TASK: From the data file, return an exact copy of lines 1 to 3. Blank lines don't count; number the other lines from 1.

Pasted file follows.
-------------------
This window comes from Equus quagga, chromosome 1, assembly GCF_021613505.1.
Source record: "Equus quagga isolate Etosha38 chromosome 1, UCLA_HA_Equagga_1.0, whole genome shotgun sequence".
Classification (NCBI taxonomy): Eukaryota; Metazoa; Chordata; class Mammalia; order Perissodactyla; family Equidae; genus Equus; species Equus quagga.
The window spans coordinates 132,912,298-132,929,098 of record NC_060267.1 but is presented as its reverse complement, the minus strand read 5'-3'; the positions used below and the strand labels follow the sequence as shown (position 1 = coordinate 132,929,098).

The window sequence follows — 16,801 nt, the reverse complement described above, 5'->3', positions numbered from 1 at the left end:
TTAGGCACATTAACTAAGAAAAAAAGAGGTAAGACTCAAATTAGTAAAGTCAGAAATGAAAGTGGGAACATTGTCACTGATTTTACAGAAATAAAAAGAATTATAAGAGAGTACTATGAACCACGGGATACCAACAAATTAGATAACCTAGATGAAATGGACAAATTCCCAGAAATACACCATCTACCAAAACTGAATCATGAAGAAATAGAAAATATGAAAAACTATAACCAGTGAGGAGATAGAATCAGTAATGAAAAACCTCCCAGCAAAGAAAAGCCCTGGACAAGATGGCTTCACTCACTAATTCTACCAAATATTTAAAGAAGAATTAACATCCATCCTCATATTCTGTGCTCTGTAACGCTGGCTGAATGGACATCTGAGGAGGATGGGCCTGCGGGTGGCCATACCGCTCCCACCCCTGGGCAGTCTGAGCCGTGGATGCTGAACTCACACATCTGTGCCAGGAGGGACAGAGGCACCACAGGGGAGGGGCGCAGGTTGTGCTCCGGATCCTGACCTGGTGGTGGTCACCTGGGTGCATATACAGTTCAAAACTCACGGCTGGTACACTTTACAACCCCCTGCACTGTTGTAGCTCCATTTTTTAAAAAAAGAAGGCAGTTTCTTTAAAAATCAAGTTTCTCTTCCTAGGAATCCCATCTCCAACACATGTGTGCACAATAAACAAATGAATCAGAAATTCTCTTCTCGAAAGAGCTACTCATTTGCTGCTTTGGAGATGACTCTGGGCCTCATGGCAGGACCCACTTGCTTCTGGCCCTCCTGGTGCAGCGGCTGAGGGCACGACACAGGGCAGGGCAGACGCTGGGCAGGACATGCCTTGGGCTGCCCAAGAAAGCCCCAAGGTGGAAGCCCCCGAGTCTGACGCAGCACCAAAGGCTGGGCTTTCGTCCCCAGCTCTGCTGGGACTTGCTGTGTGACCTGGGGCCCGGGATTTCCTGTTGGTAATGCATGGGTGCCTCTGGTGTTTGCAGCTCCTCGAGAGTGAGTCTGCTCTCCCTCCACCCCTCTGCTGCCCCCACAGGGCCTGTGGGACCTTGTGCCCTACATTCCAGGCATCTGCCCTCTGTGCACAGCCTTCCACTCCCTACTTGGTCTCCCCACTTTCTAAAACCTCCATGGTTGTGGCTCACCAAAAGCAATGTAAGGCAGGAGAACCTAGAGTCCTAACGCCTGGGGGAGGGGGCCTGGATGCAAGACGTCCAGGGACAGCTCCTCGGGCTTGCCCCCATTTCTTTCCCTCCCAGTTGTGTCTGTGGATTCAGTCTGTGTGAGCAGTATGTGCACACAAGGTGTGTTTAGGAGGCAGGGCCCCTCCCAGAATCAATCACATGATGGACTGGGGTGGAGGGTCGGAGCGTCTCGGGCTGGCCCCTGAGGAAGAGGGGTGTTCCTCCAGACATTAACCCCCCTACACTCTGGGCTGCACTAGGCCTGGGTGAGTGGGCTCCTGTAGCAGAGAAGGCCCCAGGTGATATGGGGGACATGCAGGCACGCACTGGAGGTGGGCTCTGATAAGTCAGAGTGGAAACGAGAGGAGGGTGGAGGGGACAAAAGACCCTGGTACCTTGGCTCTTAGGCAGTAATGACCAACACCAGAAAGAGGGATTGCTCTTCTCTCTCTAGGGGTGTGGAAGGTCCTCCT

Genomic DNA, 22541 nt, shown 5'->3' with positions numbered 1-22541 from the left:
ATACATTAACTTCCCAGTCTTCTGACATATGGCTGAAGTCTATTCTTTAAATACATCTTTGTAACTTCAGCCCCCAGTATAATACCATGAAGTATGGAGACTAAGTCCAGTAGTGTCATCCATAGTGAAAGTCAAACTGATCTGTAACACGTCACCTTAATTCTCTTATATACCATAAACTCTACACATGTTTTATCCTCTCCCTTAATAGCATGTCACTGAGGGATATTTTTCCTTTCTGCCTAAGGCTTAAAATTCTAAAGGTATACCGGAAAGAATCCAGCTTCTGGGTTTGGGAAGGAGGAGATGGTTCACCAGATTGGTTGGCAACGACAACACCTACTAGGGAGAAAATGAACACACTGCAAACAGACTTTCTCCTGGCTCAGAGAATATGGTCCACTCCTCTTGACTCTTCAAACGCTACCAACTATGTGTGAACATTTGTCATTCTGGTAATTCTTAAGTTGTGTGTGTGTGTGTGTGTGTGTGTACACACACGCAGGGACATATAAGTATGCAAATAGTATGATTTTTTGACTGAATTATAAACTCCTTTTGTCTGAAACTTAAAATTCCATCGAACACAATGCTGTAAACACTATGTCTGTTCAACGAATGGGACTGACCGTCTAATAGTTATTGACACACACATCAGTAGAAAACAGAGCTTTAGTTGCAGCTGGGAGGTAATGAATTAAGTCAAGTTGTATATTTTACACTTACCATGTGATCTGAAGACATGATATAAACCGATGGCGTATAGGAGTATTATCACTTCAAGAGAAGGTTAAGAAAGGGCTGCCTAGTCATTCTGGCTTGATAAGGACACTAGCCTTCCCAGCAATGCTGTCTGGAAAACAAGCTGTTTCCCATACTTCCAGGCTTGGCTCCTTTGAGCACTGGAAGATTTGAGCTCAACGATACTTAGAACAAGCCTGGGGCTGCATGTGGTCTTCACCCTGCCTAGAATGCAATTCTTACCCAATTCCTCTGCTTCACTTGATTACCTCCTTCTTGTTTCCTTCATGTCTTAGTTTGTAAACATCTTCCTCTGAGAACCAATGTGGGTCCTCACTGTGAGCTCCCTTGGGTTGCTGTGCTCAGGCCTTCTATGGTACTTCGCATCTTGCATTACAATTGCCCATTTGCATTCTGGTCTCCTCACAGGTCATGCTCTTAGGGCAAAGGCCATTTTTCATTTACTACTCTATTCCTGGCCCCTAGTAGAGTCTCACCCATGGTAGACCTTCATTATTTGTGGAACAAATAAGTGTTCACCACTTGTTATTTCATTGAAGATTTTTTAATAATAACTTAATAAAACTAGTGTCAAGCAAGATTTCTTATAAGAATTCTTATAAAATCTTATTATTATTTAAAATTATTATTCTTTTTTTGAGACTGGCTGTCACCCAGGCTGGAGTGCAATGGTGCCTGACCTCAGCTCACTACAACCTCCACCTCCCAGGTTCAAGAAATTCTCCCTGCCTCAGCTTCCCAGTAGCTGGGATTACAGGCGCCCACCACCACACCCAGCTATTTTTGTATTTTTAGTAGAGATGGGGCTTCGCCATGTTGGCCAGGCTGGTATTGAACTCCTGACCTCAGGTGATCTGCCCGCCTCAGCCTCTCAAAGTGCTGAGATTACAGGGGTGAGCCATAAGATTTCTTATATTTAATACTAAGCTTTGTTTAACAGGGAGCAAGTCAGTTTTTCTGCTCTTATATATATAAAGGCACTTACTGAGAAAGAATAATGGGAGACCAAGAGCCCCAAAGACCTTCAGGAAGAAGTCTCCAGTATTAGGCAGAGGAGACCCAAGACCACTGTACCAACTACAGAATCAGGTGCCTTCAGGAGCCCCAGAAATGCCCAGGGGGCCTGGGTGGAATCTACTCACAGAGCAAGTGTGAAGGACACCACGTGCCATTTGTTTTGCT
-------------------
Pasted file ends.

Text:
This window comes from Equus quagga, chromosome 1, assembly GCF_021613505.1.
Source record: "Equus quagga isolate Etosha38 chromosome 1, UCLA_HA_Equagga_1.0, whole genome shotgun sequence".
Classification (NCBI taxonomy): Eukaryota; Metazoa; Chordata; class Mammalia; order Perissodactyla; family Equidae; genus Equus; species Equus quagga.